It’s important to realize that your body operates around a 24-hour cycle that dictates your innate circadian clock. This clock help all living organisms to coordinate their biology and behavior with a daily day and night cycle. During the day, your sympathetic nervous system (SNS) puts your body in an energy spending active mode, whereas during the night your parasympathetic nervous system (PSNS) puts your body in an energy replenishing relaxed mode. Your SNS is stimulated by fasting and exercise and keeps you alert and active with an increased capacity to resist stress and hunger. This was crucial to our survival as we needed to hunt and collect food during the day. And as night approached, your PSNS, which is stimulated by your nightly feeding, makes you relaxed and sleepy. It also shifts the body to increase its capacity to digest and absorb nutrients. This is how your autonomic nervous system is meant to operate under normal conditions.
It’s therefore important that you try to plan your Intermittent Fasting according to your biology. This means that Intermittent Fasting variants where you eat earlier in the day and fast during the evening is far from ideal. You will feel and function better if you fast during the day and eat in the evening.

If you have a large meal during the day, you’ll inhibit your SNS and instead turn on the PSNS, which will make you sleepy and fatigued rather than alert and active. This is what is known as “breaking the fast”. Exactly how much you need to eat to shift into your PSNS is hard to say, but a common recommendation that worked well for me and my clients is to keep any kind of nutritional intake below 100 kcal, preferable closer to 50 kcal during the fasting window.
Wait a minute? Consume nutrients during the fast? Isn’t that some sort of sacrilege? Not necessarily. If done right, it opens up for variations that are more suitable for highly active athletes, athletes carrying a lot of muscle mass and people with a pretty low amount of body fat looking to get really ripped (as in bodybuilding contest ready).

Defining your net fasting state

We also need to define your actual time spent in a fasting state. By doing this, we need to separate the time we go without food from our actual net fasting state. If we take the regular 16/8 fasting approach which have a feeding window of 8 hours, most proponents say that they’re in a fasting state for the remaining 16 hours. But that’s not true. What really count is your net fasting time. What I mean by this is that you need to take digestion into account. It typically takes your body between 5 to 6 hours to fully digest a meal (depending on your meal density, i.e. the content of protein, fat, fiber etc.) And if the meal is very big, as it usually is when following an Intermittent Fasting plan, it can take up to 8 hours before you’re actually in a fasting state.
This means that if you, for example, finish eating at 9 pm, your body will not shift into a fasting state until about 2 to 3 am. And if you start eating again at 3 pm, you’re actual net fasting state is only 12 to 13 hours – and not 16 hours! And if you finish off your feeding window with a big hearty meal, your net fasting state might be as short as 10 hours.

These variations in net fasting state can make a big difference, especially if your goal is health related, such as improving insulin- and leptin sensitivity and possibly extending your life span – as the best effects are seen after 16 hours of being in a net fasting state.
If your goal is athletic performance and/or retaining or building muscle mass, you might need to compromise the length of your net fasting state to simply have enough time to get all the nutrients and calories you need. However, there are options – as you will learn in part 2.

That covers the basics of Intermittent Fasting and some of my thoughts and experiences. In the next and final part, we’ll look at the three most popular approaches among my competing clients.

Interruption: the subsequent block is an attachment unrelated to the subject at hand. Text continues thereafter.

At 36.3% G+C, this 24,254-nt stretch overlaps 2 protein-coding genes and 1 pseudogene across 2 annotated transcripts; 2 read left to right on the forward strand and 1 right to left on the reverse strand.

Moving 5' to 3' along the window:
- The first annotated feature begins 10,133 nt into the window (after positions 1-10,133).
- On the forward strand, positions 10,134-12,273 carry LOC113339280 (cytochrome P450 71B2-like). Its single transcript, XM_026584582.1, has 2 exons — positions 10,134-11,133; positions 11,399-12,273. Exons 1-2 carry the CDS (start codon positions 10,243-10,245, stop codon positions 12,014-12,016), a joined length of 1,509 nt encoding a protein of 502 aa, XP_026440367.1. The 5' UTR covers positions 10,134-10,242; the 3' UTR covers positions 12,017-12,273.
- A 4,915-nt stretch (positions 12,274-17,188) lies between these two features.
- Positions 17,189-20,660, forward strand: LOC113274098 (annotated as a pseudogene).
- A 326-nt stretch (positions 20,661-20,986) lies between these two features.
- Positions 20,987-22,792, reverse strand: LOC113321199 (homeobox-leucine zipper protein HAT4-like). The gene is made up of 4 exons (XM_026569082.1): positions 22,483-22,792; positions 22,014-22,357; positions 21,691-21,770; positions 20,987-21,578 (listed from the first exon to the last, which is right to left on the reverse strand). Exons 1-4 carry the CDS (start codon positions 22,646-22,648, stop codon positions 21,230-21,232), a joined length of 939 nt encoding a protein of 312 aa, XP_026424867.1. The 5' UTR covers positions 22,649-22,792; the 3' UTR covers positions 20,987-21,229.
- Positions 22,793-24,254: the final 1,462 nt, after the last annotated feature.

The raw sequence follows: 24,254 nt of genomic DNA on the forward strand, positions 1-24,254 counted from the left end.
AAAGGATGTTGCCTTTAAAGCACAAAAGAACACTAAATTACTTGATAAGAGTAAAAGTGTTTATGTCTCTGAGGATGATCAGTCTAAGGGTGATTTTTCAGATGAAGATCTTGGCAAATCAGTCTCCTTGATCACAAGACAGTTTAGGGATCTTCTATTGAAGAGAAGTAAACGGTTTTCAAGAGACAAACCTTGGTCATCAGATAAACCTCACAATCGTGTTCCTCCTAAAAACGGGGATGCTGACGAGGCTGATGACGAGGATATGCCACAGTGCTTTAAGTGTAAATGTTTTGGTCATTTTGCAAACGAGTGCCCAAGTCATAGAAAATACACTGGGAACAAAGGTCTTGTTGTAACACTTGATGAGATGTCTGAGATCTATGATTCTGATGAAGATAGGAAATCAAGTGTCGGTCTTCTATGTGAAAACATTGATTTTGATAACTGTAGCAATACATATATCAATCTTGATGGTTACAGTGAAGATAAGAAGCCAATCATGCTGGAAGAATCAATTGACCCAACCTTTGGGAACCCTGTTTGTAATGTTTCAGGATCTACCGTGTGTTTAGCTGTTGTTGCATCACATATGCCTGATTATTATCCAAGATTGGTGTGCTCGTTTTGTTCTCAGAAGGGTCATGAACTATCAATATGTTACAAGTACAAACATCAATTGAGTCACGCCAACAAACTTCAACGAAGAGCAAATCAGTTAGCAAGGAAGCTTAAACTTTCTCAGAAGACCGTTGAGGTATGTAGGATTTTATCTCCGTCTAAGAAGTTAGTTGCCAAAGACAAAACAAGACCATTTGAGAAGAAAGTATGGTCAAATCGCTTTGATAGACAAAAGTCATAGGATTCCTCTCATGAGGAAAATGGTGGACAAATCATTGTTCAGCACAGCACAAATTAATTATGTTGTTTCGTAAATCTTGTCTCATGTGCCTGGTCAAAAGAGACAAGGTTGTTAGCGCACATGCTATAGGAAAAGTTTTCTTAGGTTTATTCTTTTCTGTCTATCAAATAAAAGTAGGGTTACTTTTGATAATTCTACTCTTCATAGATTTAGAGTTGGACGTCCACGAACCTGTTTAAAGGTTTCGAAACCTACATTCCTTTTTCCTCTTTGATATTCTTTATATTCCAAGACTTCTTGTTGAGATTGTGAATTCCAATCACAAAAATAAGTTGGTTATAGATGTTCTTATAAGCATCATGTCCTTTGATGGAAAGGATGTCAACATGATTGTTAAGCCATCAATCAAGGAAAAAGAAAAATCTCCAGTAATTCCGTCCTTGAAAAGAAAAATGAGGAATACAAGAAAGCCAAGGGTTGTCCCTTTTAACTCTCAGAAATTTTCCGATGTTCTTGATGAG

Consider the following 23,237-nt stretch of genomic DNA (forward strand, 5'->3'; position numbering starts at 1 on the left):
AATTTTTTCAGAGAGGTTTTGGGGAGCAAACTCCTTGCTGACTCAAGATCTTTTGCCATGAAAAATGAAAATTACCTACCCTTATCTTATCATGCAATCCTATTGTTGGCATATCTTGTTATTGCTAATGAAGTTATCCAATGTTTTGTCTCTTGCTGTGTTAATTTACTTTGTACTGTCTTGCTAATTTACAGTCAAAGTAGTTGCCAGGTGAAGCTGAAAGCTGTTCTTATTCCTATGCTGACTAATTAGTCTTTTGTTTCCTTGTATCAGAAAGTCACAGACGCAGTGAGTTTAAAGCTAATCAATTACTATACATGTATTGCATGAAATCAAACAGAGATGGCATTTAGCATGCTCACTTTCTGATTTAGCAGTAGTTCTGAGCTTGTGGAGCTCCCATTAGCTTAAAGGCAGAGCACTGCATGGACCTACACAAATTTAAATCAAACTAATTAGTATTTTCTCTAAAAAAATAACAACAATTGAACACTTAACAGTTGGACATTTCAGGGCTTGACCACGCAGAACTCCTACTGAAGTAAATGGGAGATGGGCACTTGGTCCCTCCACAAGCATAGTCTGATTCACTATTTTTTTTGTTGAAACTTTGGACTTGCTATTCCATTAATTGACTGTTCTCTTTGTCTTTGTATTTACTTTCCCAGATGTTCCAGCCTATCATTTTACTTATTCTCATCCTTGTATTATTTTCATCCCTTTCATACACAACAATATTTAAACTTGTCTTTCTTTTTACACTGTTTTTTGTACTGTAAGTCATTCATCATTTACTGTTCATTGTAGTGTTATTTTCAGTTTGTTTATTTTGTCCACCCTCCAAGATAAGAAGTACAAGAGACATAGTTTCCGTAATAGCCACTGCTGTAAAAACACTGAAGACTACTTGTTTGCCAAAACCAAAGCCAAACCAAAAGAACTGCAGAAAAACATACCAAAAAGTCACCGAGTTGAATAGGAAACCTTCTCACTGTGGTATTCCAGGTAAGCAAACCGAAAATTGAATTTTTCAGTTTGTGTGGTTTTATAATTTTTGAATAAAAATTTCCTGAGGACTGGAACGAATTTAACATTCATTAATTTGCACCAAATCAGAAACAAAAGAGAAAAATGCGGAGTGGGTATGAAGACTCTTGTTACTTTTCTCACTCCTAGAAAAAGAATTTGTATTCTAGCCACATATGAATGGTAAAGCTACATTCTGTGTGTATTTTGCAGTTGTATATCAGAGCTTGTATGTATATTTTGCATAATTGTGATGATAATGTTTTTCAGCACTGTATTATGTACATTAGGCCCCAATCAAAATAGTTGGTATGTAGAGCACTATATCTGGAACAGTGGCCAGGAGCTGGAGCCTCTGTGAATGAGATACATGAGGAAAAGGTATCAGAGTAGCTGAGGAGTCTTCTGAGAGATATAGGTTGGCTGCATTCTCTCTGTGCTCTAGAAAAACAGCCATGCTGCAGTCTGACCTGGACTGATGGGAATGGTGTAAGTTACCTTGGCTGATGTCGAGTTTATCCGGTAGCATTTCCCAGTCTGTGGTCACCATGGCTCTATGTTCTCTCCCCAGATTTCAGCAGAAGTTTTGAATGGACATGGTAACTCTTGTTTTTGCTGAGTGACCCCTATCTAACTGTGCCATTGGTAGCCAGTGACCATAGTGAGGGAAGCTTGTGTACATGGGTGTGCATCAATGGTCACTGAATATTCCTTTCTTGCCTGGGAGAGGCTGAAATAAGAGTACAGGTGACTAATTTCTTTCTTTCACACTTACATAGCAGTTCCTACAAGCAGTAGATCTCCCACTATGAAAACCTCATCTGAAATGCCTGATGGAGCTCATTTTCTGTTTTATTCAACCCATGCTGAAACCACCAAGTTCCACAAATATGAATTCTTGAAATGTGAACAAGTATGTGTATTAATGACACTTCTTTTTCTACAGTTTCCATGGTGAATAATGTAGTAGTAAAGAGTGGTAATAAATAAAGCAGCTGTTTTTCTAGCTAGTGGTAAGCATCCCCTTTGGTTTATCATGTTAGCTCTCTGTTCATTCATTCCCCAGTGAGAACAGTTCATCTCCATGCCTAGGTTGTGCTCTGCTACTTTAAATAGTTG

You need to be a subscriber to access the full part 2 of Intermittent Fasting Variants.
A teaser of part 2 can be found here.

References, sources and further reading:

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Harvie M, Wright C, Pegington M, McMullan D, Mitchell E, Martin B, Cutler RG, Evans G, Whiteside S, Maudsley S, Camandola S, Wang R, Carlson OD, Egan JM, Mattson MP, Howell A.
Br J Nutr. 2013 Oct;110(8):1534-47. doi: 10.1017/S0007114513000792
http://www.ncbi.nlm.nih.gov/pubmed/23591120
Study finds routine periodic fasting is good for your health, and your heart.
Dr. Horne, Jeffrey L. Anderson, MD, John F. Carlquist, PhD, J. Brent Muhlestein, MD, Donald L. Lappé, MD, Heidi T. May, PhD, MSPH, Boudi Kfoury, MD, Oxana Galenko, PhD, Amy R. Butler, Dylan P. Nelson, Kimberly D. Brunisholz, Tami L. Bair, and Samin Panahi.
The Intermountain Medical Center Heart Institute
http://www.eurekalert.org/pub_releases/2011-04/imc-sfr033111.php
Prolonged Fasting Reduces IGF-1/PKA to Promote Hematopoietic-Stem-Cell-Based Regeneration and Reverse Immunosuppression.
Chia-Wei Cheng, Gregor B. Adams, Laura Perin, Min Wei, Xiaoying Zhou, Ben S. Lam, Stefano Da Sacco, Mario Mirisola, David I. Quinn, Tanya B. Dorff, John J. Kopchick, Valter D.
Cell Stem Cell, Volume 14, Issue 6, p810–823, 5 June 2014
http://www.cell.com/cell-stem-cell/abstract/S1934-5909(14)00151-9
Fasting Diet Leads To Healthier Aging and Immune System Improvements.
Jan 5, 2015. By Samantha Olson.
Medical Daily
http://www.medicaldaily.com/fasting-diet-leads-healthier-aging-and-immune-system-improvements-316246
Effect of intermittent fasting and refeeding on insulin action in healthy men.
Nils Halberg , Morten Henriksen , Nathalie Söderhamn , Bente Stallknecht , Thorkil Ploug , Peter Schjerling , Flemming Dela.
Journal of Applied Physiology Published 1 December 2005 Vol. 99 no. 6, 2128-2136 DOI: 10.1152/japplphysiol.00683.2005
http://jap.physiology.org/content/99/6/2128
Time-Restricted Feeding Is a Preventative and Therapeutic Intervention against Diverse Nutritional Challenges.
Amandine Chaix, Amir Zarrinpar, Phuong Miu, Satchidananda Panda.
Cell Matabolism, Volume 20, Issue 6, p991–1005, 2 December 2014
http://www.cell.com/cell-metabolism/abstract/S1550-4131%2814%2900498-7
The effect of intermittent energy and carbohydrate restriction v. daily energy restriction on weight loss and metabolic disease risk markers in overweight women.
Harvie M, Wright C, Pegington M, McMullan D, Mitchell E, Martin B, Cutler RG, Evans G, Whiteside S, Maudsley S, Camandola S, Wang R, Carlson OD, Egan JM, Mattson MP, Howell A.